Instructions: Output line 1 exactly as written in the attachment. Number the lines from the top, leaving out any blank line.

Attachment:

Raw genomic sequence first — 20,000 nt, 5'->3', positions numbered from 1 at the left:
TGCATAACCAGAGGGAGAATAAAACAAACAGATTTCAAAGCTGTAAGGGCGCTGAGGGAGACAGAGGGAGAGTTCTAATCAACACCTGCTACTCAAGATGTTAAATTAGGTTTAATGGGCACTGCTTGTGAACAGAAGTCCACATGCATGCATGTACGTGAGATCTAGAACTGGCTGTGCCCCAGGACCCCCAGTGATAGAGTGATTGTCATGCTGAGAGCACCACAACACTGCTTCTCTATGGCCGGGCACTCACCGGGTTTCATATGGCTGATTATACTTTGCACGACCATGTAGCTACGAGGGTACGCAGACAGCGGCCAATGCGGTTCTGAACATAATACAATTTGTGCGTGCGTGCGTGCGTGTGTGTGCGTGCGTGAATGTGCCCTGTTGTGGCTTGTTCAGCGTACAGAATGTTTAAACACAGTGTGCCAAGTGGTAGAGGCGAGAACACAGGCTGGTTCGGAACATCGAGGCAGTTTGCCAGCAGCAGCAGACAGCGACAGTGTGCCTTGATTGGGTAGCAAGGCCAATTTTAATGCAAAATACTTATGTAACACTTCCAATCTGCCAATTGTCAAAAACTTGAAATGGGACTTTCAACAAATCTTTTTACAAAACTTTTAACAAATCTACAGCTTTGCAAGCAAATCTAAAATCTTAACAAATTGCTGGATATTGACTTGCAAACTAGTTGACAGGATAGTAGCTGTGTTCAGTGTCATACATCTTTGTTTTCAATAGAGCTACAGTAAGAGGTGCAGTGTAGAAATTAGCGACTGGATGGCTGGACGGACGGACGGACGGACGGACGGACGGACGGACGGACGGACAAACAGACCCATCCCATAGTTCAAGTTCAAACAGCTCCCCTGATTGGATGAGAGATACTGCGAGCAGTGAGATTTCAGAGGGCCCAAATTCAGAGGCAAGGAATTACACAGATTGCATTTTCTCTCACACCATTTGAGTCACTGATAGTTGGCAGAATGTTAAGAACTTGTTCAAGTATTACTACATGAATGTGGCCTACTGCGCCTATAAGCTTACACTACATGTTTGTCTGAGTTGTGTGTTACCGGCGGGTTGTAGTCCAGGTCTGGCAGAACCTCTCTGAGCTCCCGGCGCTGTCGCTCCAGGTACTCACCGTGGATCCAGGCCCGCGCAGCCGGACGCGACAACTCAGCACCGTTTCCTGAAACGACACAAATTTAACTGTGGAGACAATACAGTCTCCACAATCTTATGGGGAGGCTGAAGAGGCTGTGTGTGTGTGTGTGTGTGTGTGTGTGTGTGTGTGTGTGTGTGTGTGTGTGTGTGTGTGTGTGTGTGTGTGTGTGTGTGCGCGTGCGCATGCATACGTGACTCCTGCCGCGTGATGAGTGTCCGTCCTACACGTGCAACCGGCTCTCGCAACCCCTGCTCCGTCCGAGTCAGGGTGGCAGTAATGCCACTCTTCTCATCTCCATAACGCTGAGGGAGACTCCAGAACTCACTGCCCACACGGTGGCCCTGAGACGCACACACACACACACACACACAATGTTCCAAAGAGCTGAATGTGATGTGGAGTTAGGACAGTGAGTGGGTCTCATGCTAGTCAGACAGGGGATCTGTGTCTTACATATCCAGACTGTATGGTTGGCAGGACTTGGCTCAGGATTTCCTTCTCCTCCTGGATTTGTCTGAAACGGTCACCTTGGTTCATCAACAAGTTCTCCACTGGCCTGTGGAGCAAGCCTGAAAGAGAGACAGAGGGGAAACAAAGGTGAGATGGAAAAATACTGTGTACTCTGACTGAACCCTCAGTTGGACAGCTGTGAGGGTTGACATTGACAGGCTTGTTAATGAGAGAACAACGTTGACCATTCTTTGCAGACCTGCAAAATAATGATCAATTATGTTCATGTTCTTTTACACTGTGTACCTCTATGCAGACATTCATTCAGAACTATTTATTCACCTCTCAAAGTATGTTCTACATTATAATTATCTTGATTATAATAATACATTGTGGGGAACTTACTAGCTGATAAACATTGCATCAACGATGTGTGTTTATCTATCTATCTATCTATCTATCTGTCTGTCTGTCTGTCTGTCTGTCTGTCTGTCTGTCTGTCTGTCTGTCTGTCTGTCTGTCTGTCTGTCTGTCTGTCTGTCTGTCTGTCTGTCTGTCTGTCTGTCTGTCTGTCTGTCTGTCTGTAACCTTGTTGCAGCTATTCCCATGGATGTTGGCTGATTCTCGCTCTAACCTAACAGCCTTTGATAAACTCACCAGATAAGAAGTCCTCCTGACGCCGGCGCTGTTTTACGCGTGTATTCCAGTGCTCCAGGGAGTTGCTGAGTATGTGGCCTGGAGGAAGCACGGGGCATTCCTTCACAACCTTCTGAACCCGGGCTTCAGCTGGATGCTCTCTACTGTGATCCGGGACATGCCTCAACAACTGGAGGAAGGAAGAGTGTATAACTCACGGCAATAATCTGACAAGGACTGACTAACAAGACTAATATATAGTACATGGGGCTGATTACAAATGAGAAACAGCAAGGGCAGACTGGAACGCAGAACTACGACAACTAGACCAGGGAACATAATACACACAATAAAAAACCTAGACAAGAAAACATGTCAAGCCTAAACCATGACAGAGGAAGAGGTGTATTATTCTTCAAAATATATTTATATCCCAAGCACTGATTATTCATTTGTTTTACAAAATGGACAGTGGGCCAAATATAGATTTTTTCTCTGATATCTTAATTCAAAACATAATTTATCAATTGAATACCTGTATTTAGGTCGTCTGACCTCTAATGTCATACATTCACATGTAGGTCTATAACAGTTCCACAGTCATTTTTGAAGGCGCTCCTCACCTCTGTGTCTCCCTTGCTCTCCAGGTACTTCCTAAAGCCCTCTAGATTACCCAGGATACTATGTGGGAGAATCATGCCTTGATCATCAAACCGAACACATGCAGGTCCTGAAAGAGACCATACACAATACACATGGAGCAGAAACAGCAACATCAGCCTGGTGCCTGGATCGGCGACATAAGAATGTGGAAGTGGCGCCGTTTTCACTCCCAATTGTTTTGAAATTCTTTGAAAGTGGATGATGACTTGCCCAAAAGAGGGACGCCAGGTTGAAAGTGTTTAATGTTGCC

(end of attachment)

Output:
Raw genomic sequence first — 20,000 nt, 5'->3', positions numbered from 1 at the left: